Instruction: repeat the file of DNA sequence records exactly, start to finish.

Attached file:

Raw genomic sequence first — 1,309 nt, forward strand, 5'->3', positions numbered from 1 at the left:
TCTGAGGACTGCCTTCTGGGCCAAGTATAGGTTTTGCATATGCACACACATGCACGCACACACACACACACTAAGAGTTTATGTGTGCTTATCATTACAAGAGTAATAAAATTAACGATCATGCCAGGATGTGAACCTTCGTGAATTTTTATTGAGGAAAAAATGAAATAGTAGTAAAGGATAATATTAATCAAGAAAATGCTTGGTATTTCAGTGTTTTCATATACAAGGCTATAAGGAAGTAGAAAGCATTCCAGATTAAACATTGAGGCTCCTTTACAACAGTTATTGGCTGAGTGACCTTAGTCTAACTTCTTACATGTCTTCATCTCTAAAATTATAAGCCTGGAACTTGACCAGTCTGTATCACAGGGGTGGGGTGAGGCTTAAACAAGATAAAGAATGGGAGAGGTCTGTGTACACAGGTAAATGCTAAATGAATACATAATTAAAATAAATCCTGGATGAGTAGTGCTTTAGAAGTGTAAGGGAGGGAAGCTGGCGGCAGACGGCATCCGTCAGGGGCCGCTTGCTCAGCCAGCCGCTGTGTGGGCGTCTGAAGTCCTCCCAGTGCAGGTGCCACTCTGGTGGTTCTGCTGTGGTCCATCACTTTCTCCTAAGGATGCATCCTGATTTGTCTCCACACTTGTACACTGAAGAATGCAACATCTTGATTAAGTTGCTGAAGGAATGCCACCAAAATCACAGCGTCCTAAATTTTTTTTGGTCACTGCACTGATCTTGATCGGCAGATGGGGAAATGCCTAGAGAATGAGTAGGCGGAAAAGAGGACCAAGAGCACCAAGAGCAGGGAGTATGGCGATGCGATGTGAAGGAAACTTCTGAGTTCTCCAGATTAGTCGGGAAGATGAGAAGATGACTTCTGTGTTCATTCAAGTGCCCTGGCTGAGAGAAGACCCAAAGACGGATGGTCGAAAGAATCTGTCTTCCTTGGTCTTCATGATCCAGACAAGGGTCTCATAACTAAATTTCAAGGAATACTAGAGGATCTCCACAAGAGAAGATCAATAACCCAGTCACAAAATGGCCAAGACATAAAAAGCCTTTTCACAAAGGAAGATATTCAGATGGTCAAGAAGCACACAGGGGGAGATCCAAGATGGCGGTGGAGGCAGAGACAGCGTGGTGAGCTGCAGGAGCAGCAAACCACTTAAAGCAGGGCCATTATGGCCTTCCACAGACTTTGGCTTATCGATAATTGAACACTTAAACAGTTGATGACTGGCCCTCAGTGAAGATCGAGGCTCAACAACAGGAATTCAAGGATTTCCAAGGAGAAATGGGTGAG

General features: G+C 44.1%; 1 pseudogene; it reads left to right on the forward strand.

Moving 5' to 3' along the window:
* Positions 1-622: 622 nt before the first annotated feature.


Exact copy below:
Raw genomic sequence first — 1,309 nt, forward strand, 5'->3', positions numbered from 1 at the left:
TCTGAGGACTGCCTTCTGGGCCAAGTATAGGTTTTGCATATGCACACACATGCACGCACACACACACACACTAAGAGTTTATGTGTGCTTATCATTACAAGAGTAATAAAATTAACGATCATGCCAGGATGTGAACCTTCGTGAATTTTTATTGAGGAAAAAATGAAATAGTAGTAAAGGATAATATTAATCAAGAAAATGCTTGGTATTTCAGTGTTTTCATATACAAGGCTATAAGGAAGTAGAAAGCATTCCAGATTAAACATTGAGGCTCCTTTACAACAGTTATTGGCTGAGTGACCTTAGTCTAACTTCTTACATGTCTTCATCTCTAAAATTATAAGCCTGGAACTTGACCAGTCTGTATCACAGGGGTGGGGTGAGGCTTAAACAAGATAAAGAATGGGAGAGGTCTGTGTACACAGGTAAATGCTAAATGAATACATAATTAAAATAAATCCTGGATGAGTAGTGCTTTAGAAGTGTAAGGGAGGGAAGCTGGCGGCAGACGGCATCCGTCAGGGGCCGCTTGCTCAGCCAGCCGCTGTGTGGGCGTCTGAAGTCCTCCCAGTGCAGGTGCCACTCTGGTGGTTCTGCTGTGGTCCATCACTTTCTCCTAAGGATGCATCCTGATTTGTCTCCACACTTGTACACTGAAGAATGCAACATCTTGATTAAGTTGCTGAAGGAATGCCACCAAAATCACAGCGTCCTAAATTTTTTTTGGTCACTGCACTGATCTTGATCGGCAGATGGGGAAATGCCTAGAGAATGAGTAGGCGGAAAAGAGGACCAAGAGCACCAAGAGCAGGGAGTATGGCGATGCGATGTGAAGGAAACTTCTGAGTTCTCCAGATTAGTCGGGAAGATGAGAAGATGACTTCTGTGTTCATTCAAGTGCCCTGGCTGAGAGAAGACCCAAAGACGGATGGTCGAAAGAATCTGTCTTCCTTGGTCTTCATGATCCAGACAAGGGTCTCATAACTAAATTTCAAGGAATACTAGAGGATCTCCACAAGAGAAGATCAATAACCCAGTCACAAAATGGCCAAGACATAAAAAGCCTTTTCACAAAGGAAGATATTCAGATGGTCAAGAAGCACACAGGGGGAGATCCAAGATGGCGGTGGAGGCAGAGACAGCGTGGTGAGCTGCAGGAGCAGCAAACCACTTAAAGCAGGGCCATTATGGCCTTCCACAGACTTTGGCTTATCGATAATTGAACACTTAAACAGTTGATGACTGGCCCTCAGTGAAGATCGAGGCTCAACAACAGGAATTCAAGGATTTCCAAGGAGAAATGGGTGAG

General features: G+C 44.1%; 1 pseudogene; it reads left to right on the forward strand.

Moving 5' to 3' along the window:
* Positions 1-622: 622 nt before the first annotated feature.